Which postman delivers the RNA? : trans-acting factors in mRNA localisation

Snee, Mark James (2003). Which postman delivers the RNA? : trans-acting factors in mRNA localisation PhD Thesis, School of Molecular and Microbial Sciences, The University of Queensland.

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Author Snee, Mark James
Thesis Title Which postman delivers the RNA? : trans-acting factors in mRNA localisation
School, Centre or Institute School of Molecular and Microbial Sciences
Institution The University of Queensland
Publication date 2003
Thesis type PhD Thesis
Supervisor Prof. Ross Smith
Prof. Grahame Kidd
Total pages 195
Collection year 2003
Language eng
Subjects L
270299 Genetics not elsewhere classified
780105 Biological sciences
Formatted abstract
mRNA localisation is an important mechanism for generating cellular asymmetry, as it allows cells to translate mRNAs in specific cytoplasmic regions. Two of the better characterised mRNA localisation systems in somatic cells are those responsible for localisation of beta-actin mRNA in fibroblasts and neurons, and myelin basic protein mRNA in oligodendrocytes. Beta-actin mRNA localisation is dependent upon a 54 nt localisation signal, the "zipcode", while MBP mRNA is dependent upon an 11 nt signal within its 3'UTR, the heterogeneous nuclear ribonucleoprotein A2 (hnRNP A2) response element (A2RE). The microfilament-dependent localisation of beta-actin mRNA transport in fibroblasts is driven by the interaction between the trans-acting factor ZBP-1 (zipcode binding protein-1) and the zipcode, but the proteins responsible for the microtubule-dependent transport in neurons have not been identified. MBP mRNA transport in oligodendrocytes, and possibly transport of A2RE-containing mRNAs in neurons, are dependent upon the interaction between the protein hnRNP A2 and the A2RE. We identified the brain zipcode-binding proteins to determine whether zipcode- and A2RE-dependent localisation systems use some of the same trans-acting factors for localisation, or whether they constitute separate and distinct localisation systems.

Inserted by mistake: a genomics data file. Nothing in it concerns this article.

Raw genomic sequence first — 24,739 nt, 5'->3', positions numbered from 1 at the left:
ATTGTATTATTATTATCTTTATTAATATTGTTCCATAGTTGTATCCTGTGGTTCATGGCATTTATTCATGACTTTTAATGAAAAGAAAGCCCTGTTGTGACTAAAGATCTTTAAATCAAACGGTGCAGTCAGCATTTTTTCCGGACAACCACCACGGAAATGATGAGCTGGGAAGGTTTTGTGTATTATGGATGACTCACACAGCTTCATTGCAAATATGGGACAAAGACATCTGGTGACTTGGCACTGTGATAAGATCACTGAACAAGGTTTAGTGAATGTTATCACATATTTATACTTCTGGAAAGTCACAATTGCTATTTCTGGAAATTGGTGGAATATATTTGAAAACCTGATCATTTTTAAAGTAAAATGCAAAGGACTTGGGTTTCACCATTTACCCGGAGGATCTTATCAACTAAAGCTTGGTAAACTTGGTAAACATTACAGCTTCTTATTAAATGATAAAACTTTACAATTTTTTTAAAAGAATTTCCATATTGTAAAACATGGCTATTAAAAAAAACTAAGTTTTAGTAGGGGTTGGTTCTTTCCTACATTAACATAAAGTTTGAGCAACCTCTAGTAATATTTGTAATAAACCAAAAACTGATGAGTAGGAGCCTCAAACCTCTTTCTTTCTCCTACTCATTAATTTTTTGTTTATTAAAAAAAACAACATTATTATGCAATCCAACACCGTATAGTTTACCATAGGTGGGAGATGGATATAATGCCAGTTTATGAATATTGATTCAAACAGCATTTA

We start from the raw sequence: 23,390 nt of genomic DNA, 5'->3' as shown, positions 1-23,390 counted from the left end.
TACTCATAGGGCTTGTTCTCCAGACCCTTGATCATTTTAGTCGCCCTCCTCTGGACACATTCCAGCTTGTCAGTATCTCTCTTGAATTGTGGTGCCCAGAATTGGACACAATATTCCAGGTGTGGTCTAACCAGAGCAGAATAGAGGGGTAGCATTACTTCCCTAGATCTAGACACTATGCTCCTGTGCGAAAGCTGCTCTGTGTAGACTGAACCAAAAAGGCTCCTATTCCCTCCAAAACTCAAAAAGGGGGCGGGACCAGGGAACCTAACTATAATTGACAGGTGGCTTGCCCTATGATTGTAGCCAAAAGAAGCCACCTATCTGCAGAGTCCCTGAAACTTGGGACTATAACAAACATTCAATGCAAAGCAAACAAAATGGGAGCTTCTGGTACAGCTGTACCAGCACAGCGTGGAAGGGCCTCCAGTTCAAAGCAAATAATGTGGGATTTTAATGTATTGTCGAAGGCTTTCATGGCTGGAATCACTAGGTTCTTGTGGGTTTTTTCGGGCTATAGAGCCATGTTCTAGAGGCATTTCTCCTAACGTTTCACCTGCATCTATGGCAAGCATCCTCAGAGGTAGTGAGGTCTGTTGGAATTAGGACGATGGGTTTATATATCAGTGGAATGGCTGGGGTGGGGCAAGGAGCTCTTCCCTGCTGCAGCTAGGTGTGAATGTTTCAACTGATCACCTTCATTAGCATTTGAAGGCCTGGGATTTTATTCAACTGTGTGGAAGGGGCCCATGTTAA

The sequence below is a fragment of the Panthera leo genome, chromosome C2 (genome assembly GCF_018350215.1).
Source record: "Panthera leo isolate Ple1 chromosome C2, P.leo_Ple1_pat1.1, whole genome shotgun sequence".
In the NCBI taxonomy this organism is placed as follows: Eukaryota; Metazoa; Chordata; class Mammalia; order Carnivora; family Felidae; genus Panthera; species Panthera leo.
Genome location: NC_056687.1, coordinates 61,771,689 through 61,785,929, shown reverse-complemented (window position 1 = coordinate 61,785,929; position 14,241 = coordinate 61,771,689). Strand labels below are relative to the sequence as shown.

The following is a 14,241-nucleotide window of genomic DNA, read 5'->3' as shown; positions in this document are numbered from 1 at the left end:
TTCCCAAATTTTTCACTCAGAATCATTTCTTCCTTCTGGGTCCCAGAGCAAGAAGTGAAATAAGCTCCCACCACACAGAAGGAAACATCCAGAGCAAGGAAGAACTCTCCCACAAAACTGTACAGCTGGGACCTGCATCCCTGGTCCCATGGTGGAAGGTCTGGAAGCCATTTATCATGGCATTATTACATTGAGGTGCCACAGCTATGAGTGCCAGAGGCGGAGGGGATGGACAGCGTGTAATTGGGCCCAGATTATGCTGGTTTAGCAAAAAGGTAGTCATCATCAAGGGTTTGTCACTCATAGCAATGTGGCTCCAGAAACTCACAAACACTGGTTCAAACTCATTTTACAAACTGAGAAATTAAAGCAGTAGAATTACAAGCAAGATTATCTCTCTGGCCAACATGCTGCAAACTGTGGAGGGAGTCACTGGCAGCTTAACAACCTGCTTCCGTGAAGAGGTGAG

A group of approximately 10 brain proteins interacted specifically with the zipcode. ZBP-1 did not appear to be one of these proteins, but six other zipcode-binding proteins were identified by N-terminal protein sequencing. KH-type splicing regulatory protein, FUSE-binding protein, HuC, hnRNPs L, El, and E2 have an affinity for the rat zipcode sequence, but not for the A2RE. Conversely, proteins that bind to the A2RE (hnRNPs Al, A2, A3, and Bl) do not bind to the zipcode. Therefore, the targeting of A2RE- and zipcode- containing RNAs in brain appears to employ different trans-acting factors. We also identified some of the proteins that bind to an mRNA stability element, the AU-rich element. KH-type splicing regulatory protein, and possibly FUSE-binding protein, bind to the AU-rich element The cellular and intracellular distributions of zipcode- and A2RE-binding proteins in rat brains were examined by immunostaining. KH-type splicing regulatory protein and FUSE-binding protein are concentrated in the nucleoplasm of most cells in 15- day old rat brains, but KH-type splicing regulatory protein is also concentrated in the nucleolus and is detected in granular structures in the cytoplasm. These structures resemble RNA transport complexes, suggesting that KH-type splicing regulatory protein has cytoplasmic functions that include a role in beta-actin mRNA localisation. The A2RE-binding proteins are predominantly nuclear in 21-day old rat brain cells, but are also detected at low levels in the cytoplasm. Neurons and oligodendrocytes express hnRNP A2, hnRNP A3, and variable levels of hnRNP Al and hnRNP Bl, while astrocytes express hnRNP A2, hnRNP A3, hnRNP Bl, but do not express hnRNP Al. This shows that some A2RE- and zipcode-binding proteins are coexpressed in some neurons, oligodendrocytes, and astrocytes.

Although they are co-expressed by many cells, hnRNP A2 and KH-type splicing regulatory protein reside in different subcellular regions. These proteins are concentrated in different regions in the nucleoplasm and stain separate granular structures in the cytoplasm of cultured glial cells. This suggests that not only do these proteins bind different localisation signals, but that separate transport complexes are responsible for localisation of zipcode- and A2RE-containing mRNAs.

Keyword Messenger RNA

Document type: Thesis
Collection: UQ Theses (RHD) - UQ staff and students only
Citation counts: Google Scholar Search Google Scholar
Created: Fri, 24 Aug 2007, 18:21:40 EST